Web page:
The Hungarian Grand Prix was one that saw a mixed-up grid, a Max Verstappen comeback, and yet another Scuderia Ferrari strategic nightmare; however, the biggest story of the weekend was the announcement that Sebastian Vettel will be retiring from Formula 1.
Ahead of the weekend at the Hungaroring, Vettel announced over a new Instagram account that he would be leaving the sport at the end of the season.
This news came as a shock to the paddock, with many fully expecting Vettel to re-sign for the Aston Martin F1 Team for at least one more season.
Vettel decided otherwise, after explaining in his video that he wants to spend more time with his family.
The German will go down as one of the greatest drivers of all time, having won four consecutive World Championships, winning 53 Grand Prix’s and still being the sport’s youngest World Champion.
As of late, Vettel has turned a lot of his focus to activism, with the 35-year-old being a vocal supporter of climate change especially.
Vettel commonly uses his platform as an F1 driver to spread the word about climate change; however, former driver Martin Brundle has questioned whether the Aston Martin driver’s voice will still be heard when he’s left the paddock.
“Sebastian wants to pursue family life and no doubt some of the other global initiatives and causes he has championed in recent seasons,” Brundle wrote in his Sky Sports column.
“Whilst on the same day he launched an Instagram account which already has 2.1m followers, he will find it hard to maintain an awareness and springboard away from the global F1 stage because that game relentlessly looks forward.
“How often has anybody mentioned Kimi Raikkonen this year, for example?” Brundle questioned.
Incredibly, Vettel’s replacement has already been announced, with double World Champion Fernando Alonso having signed a multi-year deal to join Aston Martin and leave the Alpine F1 Team.
Brundle believes both announcements were timed perfectly, whilst also revealing that he doesn’t think Alpine could offer Alonso the multi-year deal that he was after.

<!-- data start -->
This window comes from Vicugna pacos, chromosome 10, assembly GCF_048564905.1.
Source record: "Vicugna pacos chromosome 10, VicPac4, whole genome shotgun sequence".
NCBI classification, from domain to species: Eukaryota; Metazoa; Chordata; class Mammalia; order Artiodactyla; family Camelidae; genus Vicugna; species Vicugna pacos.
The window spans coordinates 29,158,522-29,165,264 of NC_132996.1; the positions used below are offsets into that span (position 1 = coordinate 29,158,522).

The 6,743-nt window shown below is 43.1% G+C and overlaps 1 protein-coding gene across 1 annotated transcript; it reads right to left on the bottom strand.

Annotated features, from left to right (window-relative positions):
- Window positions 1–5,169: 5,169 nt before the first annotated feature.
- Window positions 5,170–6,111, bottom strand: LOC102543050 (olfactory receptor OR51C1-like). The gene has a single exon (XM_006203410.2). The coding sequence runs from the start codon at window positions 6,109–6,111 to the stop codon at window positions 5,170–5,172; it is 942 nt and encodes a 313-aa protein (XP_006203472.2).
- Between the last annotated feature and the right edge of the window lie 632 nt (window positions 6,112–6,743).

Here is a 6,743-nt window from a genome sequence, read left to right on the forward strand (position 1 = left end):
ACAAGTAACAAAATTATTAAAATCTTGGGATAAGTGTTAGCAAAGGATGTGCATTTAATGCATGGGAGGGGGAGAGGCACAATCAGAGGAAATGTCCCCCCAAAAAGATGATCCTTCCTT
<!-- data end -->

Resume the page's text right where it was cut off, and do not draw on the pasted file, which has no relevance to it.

“The timing of his video retirement declaration made even more sense when Fernando Alonso was surprisingly announced as taking his seat on Monday morning,” he added.
“It appears that Alpine couldn’t or wouldn’t offer Alonso a two-year deal, and his Aston Martin deal is officially described as multi-year.”
Whilst there were big announcements being made off the track, on the track, it was the same old story at Ferrari.
The Scuderia threw away a potential victory for Charles Leclerc once again, after yet another shocking strategic error.
Leclerc went from leading the race, to finishing in P6, due to being fitted with the Hard compound tyre by his team.
Ferrari decided to use the hardest compound despite Pirelli advising all teams not to use it; this is because the tyre was almost impossible to heat-up, due to cool track temperatures.
It’s seen Ferrari and Leclerc lose touch of both the Constructors’ and the Drivers’ Championships, with a mountain to climb after the summer break.
Brundle explained that Ferrari’s strategy made “no sense”, and that their errors had become “reasonably frequent”.
“The Ferrari team keep it tight and support each other on these reasonably frequent errors of late, but however you paint it they somehow navigated a fast car from second and third on the grid to finish fourth and sixth.
“That was all compounded by surprisingly poor pace on the soft compound tyres on a cool day with constant spots of rain around, but the medium/medium strategy pitting for the second time a little over half distance made no sense.”
The Mercedes F1 Team gave Ferrari a lesson in delivering a strong strategy, with Sir Lewis Hamilton managing to finish in second place after completing a two-stop.
The seven-time World Champion ran deep in his second stint, meaning he could be fitted with a set of Soft tyres at his second and final stop.
Hamilton claimed his fifth-consecutive podium finish, with Brundle hailing his team as “impressive”.
“Equally impressive was two stopping Lewis Hamilton from seventh on the grid,” Brundle praised.
“The Mercedes really did use the soft tyres well in the closing stages and Lewis rose to the occasion as usual for his fifth straight podium. He and the team did make a medium/medium/soft tyre strategy work by pitting on lap 51, just to torment Ferrari a little more.”